“From domestic abuse to unemployment to living debt-ridden lives, there was a deep sense of despair among women. The boiling point came with the pandemic and the farmer movement gave them a chance to channel their anger and take the lead,” says Rupinder Kaur, general secretary, Tarn Taran unit of Punjab Istri Sabha, a wing of the CPI-affiliated National Federation of Indian Women.

In Malanwali village of Gumtala in Amritsar district, at the ripe old age of 80, Avtar Kaur has been sewing flags for kisan jathas for free. She is contributing her bit to the agitation. This new-found usefulness to the cause keeps her going.

Leading the field

Shamsher Singh from Bagli Khurd village near Samrala in Ludhiana district returned from the protest site and was awe-struck seeing how the women in his village were working the fields. “The field role was limited to arranging food for the labour. However, they are now working in the fields independently,” he says.

“My wife and I alternate between home and the protest site. Being at the protest has made me realise that cooking itself is a full-time job and my wife does so much more with the same time,” says Harbans Lal of Fazilka.

In Talwandi Sabo, Rupinder Kaur, who has worked on women’s issues in Punjab, feels the change coming in. “This agitation is a game-changer about how women are perceived. Once back, nobody should expect to see the same timid, quiet women in their homes. Women will no longer be dummy sarpanches and will learn to question everything after having experienced the outside world and tasting liberation. Change is on its way and the first indication is that the men have begun to see their women and their work with respect,” she maintains.

Barnala’s Manveer Rahi, an advocate closely associated with the Lakhowal farmers’ union, is relieved to see women at the borders and leading protests. “This is the change all of us were waiting for. Our girls who come back from protest sites will never be the same again. Once this agitation is over, these women will know no rest. They will take up other issues and forge ahead,” she insists, adamant that the four walls of the houses will no longer hold the spirits ignited by this agitation.

Writing stories of women at the borders in Karti Dharti, Sangeet Toor echoes a similar sentiment. “This agitation has given value to the household chores which, so far, did not count. The arrival of women on the scene of the agitation underlined their discipline and commitment to whatever they were assigned and brought them together with the men in the same political and social space. All these are indications of change that is bound to happen,” she states.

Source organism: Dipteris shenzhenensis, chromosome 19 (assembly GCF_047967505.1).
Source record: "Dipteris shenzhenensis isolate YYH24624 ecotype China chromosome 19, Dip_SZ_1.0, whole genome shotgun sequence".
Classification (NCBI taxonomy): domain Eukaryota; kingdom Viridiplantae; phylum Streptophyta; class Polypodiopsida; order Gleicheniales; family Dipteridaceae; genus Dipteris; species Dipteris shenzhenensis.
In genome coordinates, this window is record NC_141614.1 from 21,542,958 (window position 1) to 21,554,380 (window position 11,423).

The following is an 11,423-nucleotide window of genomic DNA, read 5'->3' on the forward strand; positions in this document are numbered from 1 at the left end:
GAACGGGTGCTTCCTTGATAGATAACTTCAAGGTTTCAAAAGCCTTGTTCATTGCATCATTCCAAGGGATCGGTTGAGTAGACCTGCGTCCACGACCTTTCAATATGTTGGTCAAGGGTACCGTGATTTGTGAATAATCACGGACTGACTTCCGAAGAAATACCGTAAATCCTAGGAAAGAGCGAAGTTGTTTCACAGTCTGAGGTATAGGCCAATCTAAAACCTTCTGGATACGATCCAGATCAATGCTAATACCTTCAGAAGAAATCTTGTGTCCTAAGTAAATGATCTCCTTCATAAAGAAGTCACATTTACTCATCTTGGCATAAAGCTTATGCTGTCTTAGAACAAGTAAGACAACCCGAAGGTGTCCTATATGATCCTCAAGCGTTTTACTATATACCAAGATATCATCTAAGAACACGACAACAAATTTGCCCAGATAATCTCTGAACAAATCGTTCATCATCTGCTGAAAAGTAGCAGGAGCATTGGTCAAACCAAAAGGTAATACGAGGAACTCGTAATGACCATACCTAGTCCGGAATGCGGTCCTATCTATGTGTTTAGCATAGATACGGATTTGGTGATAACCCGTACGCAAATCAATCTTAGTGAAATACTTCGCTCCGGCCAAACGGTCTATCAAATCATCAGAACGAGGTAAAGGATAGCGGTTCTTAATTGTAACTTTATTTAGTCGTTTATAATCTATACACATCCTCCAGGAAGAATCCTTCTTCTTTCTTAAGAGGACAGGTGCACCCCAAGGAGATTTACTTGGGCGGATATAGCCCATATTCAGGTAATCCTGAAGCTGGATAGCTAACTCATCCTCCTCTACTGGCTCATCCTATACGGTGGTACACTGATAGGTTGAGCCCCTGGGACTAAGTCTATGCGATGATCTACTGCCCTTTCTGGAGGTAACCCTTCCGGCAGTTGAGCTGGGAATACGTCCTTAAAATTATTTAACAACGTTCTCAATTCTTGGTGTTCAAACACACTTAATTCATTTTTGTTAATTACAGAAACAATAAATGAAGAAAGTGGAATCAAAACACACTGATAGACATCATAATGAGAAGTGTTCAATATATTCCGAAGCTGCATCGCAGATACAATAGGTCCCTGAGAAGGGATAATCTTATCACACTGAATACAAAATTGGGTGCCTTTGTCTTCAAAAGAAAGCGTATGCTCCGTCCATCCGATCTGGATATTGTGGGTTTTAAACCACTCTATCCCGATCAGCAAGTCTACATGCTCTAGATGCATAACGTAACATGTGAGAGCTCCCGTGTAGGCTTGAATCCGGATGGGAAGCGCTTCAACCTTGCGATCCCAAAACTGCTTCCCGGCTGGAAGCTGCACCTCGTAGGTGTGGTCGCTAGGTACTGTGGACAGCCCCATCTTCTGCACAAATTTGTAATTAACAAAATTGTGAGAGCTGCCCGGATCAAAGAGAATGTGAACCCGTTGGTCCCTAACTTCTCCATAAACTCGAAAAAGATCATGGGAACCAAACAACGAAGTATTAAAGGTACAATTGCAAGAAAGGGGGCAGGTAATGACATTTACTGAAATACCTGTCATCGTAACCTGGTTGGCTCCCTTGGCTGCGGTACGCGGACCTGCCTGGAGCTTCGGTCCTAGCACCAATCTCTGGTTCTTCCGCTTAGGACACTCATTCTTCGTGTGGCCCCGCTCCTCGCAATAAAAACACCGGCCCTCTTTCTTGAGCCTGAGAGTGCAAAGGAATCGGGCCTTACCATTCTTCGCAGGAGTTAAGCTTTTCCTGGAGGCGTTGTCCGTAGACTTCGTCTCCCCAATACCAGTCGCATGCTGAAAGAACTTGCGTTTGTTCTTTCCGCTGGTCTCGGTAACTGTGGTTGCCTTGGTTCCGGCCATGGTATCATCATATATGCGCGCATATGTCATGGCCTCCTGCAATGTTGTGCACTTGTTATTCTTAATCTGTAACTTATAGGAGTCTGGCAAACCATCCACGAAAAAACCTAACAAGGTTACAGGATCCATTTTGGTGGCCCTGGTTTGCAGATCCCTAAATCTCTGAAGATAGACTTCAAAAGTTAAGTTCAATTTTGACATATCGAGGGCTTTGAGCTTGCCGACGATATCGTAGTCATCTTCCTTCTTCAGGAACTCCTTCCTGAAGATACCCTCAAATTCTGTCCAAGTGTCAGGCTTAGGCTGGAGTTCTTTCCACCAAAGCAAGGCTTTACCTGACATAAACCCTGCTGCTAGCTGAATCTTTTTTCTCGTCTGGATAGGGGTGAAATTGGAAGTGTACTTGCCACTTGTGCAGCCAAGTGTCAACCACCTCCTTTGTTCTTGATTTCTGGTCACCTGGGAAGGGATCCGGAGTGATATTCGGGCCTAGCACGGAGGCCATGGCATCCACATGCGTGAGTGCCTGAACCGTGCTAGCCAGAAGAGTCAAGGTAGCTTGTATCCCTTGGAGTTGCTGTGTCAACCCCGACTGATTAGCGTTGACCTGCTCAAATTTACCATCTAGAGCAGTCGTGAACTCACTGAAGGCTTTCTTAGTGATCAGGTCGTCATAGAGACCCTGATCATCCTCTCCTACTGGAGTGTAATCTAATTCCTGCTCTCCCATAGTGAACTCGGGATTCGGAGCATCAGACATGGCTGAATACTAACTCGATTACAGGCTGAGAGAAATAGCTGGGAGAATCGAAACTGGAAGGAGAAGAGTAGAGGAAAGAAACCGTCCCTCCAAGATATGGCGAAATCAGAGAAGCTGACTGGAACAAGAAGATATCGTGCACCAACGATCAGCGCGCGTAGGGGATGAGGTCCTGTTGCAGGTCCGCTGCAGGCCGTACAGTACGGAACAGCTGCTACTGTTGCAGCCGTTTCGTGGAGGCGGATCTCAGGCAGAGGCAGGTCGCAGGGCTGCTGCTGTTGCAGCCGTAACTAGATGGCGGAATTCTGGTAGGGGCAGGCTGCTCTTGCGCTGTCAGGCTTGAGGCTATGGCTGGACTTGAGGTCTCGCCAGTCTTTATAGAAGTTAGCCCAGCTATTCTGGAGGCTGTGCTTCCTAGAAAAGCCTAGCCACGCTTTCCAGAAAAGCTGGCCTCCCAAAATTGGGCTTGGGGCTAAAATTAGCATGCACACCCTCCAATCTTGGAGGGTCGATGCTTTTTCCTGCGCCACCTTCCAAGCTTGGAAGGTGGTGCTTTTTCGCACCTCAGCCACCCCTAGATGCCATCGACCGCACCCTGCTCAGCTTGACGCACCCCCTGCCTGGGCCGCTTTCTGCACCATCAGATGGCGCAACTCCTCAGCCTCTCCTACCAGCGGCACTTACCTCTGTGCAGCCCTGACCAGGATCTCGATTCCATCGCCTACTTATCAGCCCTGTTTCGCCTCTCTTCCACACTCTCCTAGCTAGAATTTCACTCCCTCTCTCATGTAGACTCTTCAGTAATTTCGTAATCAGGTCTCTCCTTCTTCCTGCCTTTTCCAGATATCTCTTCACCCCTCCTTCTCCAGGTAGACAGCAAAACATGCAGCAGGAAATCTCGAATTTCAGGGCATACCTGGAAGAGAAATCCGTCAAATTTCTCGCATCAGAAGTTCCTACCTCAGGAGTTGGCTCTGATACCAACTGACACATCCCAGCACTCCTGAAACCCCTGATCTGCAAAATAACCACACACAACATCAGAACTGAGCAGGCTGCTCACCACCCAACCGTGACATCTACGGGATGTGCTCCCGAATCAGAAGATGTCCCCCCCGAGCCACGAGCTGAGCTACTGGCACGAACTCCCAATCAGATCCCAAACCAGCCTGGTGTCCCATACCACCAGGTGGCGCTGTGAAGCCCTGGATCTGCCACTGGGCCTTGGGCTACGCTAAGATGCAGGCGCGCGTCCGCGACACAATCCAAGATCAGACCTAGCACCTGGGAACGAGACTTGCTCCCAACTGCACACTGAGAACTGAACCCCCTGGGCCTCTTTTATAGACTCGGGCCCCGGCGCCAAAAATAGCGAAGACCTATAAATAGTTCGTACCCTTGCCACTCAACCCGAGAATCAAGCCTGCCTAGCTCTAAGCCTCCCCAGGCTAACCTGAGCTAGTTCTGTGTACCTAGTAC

Voices of apprehension

While the picture may seem rosy from afar and things might be moving in the right direction for the women of Punjab through this agitation, for every few votaries of change-is-inevitable, there are the sceptics, though they, too, are keeping their fingers crossed.

Theatre director Kewal Dhaliwal hopes this build-up will not go in vain. He is hopeful it will flow in the blood of the young ones, who will become harbingers of change. “Once the ball has been set rolling, there is no stopping it. How far it goes will depend on how the young carry it and take it forward,” he observes.

“I have mixed feelings to this development. Though I am convinced that political and other organisations will focus on tapping women power to their advantage, I am not too sure if this change will translate into anything significant within the households. The agitation has had a positive impact on the way women are being seen but how long this will last is the big question since patriarchy is deep-rooted in our psyche,” feels Anupama of the Department of Economics, Punjabi University, Patiala. She has been actively associated with surveys related to women.

Hers is not the sole voice of apprehension. “Those looking at this movement as a cultural revolution may just be too optimistic. If you see the songs that came out during the agitation, the women, subjected to taunts in Punjabi songs, were replaced with Delhi but the essence remained unchanged. I can’t say about the men but there is a possibility of a slight change in the thinking of women who have been a part of the agitation. Again, how long this will last is anybody’s guess,” believes Neetu Arora of Punjabi University’s constituent college in Ghudda (Bathinda).

Lending credence to this scepticism is 70-year-old Jasmer Kaur of Sangrur, who has been camping at Tikri. “We never needed to step out from our homes. Once we get what is rightfully ours and the laws are repealed, we will go back to the lives we were living. We did not need to step out all these years. We won’t need to after this,” she quips. Her fellow villagers nod in unison.

The victims of a patriarchal culture are also its carriers, or so it seems, but all revolutions start with baby steps and storms usually begin with a gentle breeze. The farmers’ protests have ignited the fire of hope for change. Now, this around-the-corner brand of hope may well fuel the change.

— With inputs from Aparna Banerji (Jalandhar), Manav Mander (Ludhiana) and Neha Saini (Amritsar)